Fire in autumn
New York composer, MSU diva bring 25-year friendship full circle with CD, concert
By LAWRENCE COSENTINO
When Ricky Ian Gordon and Melanie Helton got a second chance at making music together, they didn’t blow it. They blew it up — into an apotheosis.
That last word is Gordon’s. He’s not the blasé type. “I’m as proud of that as I am of any other recording I’ve made,” said Gordon of his new CD, "and flowers pick themselves," recorded in Lansing with Melanie Helton, a soprano who is the director of opera theater at MSU's School of Music, and the MSU Symphony this spring at producer Sergei Kvitko’s Blue Griffin Recording studio.
The recording puts a cherry on Gordon’s heady New York years with Helton — a romantic haze of cigarettes, laughter and arpeggios at Gordon’s Upper West Side apartment, where they wrote and played music for each other and a close circle of friends 25 years ago. In recent years, Gordon’s lyrical, heartfelt music has earned him a reputation as the great American musical hope, inheritor of Stephen Sondheim and Leonard Bernstein’s theater-to-classics rainbow realm. Last year, critics and listeners raved about Gordon’s four-hour epic, “The Grapes of Wrath,” and he is now writing operas for the Metropolitan and Minnesota opera companies, no less. But Gordon said his thoughts often go back to the mid-1980s, when his music was more likely to fill a living room than an opera house.
“You do things at Lincoln Center, Carnegie Hall, blah blah blah, but there is something about doing things intimately,” Gordon said.” Some of the songs Gordon wrote for Helton over the years, and others he wanted to hear her sing, are on the new disc, with the composer at the piano. The CD also documents Gordon’s sweeping, joyful song cycle for orchestra and voice, “and flowers pick themselves,” commissioned by MSU last year, with Helton and the MSU Symphony. The intimate duo songs contrast gently with the orchestral suite, which Gordon called a “template” for his epic “Grapes of Wrath” sound.
In the mid-‘80s, Gordon was a struggling composer and Helton was starting her singing career. A mutual friend, vocal star Angelina Reaux, brought them together.
Obsessed with Franz Schubert’s legendary musical soirees, where about half the classic art song repertoire was born, Gordon started a salon, writing music for Helton and other friends.
If the theme for a night’s music was the poetry of Frank O’Hara, for example, Gordon made a program book with O’Hara-style collages.
“I fell in love,” Helton said. “We would have a bring-your-own-everything evening and just make music — not just me, but often other friends as well, both from the opera and musical theater worlds.”
Gordon’s romantic setting of May Sarton’s poem “We sat smoking at a table,” included on the CD, superbly evokes the time. “I had a big birthday par
ty at Ricky’s apartment one time, where I made all my friends sing my favorite opera ensembles with me with Ricky at the piano,” Helton confessed.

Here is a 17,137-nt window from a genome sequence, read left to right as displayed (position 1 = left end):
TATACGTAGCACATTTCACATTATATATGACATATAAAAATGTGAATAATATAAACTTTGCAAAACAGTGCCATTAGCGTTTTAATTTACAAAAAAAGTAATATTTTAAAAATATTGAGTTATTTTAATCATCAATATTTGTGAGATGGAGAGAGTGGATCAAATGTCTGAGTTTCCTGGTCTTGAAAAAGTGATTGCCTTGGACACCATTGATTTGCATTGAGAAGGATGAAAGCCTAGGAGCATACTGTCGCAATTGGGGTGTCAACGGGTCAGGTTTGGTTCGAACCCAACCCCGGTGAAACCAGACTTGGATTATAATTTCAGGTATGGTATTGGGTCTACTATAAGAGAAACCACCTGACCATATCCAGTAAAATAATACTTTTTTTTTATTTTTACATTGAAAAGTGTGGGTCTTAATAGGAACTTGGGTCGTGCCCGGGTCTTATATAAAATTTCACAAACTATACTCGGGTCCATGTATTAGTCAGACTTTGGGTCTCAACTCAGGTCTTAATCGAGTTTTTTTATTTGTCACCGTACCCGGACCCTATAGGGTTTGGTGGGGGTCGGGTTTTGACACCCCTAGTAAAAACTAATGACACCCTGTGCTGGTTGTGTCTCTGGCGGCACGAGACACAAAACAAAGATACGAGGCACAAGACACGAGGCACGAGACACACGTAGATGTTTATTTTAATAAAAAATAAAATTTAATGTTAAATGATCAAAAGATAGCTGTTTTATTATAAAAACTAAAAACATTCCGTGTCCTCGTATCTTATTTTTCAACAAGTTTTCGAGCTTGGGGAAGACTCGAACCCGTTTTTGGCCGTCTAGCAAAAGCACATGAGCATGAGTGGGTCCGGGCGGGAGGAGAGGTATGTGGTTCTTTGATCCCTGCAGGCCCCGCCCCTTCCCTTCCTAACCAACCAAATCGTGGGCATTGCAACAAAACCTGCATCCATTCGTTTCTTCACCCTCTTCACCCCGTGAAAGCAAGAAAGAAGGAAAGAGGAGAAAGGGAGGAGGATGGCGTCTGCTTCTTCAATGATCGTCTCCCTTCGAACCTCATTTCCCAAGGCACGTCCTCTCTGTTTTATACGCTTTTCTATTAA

Scraping together $500, Helton commissioned Gordon’s first cycle, “Five Americans.” One of the odder songs from that cycle, “Lana Turner Has Collapsed,” based on a Frank O’Hara poem, gets a grandly deranged reading on the new CD. “We love you. Get UUUUPPP!!!” Helton exhorts in full voice at the end of the song. “You have to remember that Frank O’Hara was a New Yorker, and New Yorkers pass by absurd headlines all the time,” Helton said. Two of my favorites from when I lived there were from the New York Post — ‘Headless Woman found in Topless Bar,’ and, after Mt. St. Helens erupted, ‘Black Cloud Headed for New York.’” The music’s humor and exuberance is tempered by a keen awareness of time. “We started having careers,” Gordon said. “Melanie moved to Michigan, and I moved out into the scene.”
In the autumnal “Once I Was,” Helton pictures herself as a young girl. The verses suspend themselves like leaves defying gravity to ride one last breeze: “Once I was … Now I am …” Helton said she has done everything she wanted to as an artist and settled “joyfully” into her new life as teacher and director at MSU. “But there are things I have missed and things I have lost along the way, as well as people,” Helton said. The same can be said of Gordon. His longtime companion, Jeffrey Grossi, died in 1996 of AIDS. Gordon’s music worked openly through his grief, first through the filter of myth (“Orpheus and Eurydice,” 2005), then head-on in the intimate “Green Sneakers,” a song cycle for voice and string quartet. (The title refers to Grossi’s sneakers, left in the bedroom after he died.) Now or then, Gordon’s music can’t help effervescing, but tragedy and time have tempered and deepened his muse. Helton said Gordon’s harmonic language is as singular as those of Richard Strauss or Samuel Barber. “When you hear Ricky’s music, you hear his heart — there is nothing academic about it,” Helton said. “Even though he uses advanced techniques, it always sounds of a whole.”
Helton calls the collaboration with Gordon “my little piece of music history.” Gordon sounds just as wowed by the reunion. “There’s so much richness and color in her voice,” he said. “She sails over the orchestra.”
“You don’t expect to be in contact again, or have something come to such beautiful fruition — like an apotheosis.”
Ricky Ian Gordon and Melanie Helton
CD release concert 3 p.m. Oct. 19 Molly Grove Chapel, First Presbyterian Church 510 W. Ottawa St., Lansing (517) 482-0668 $10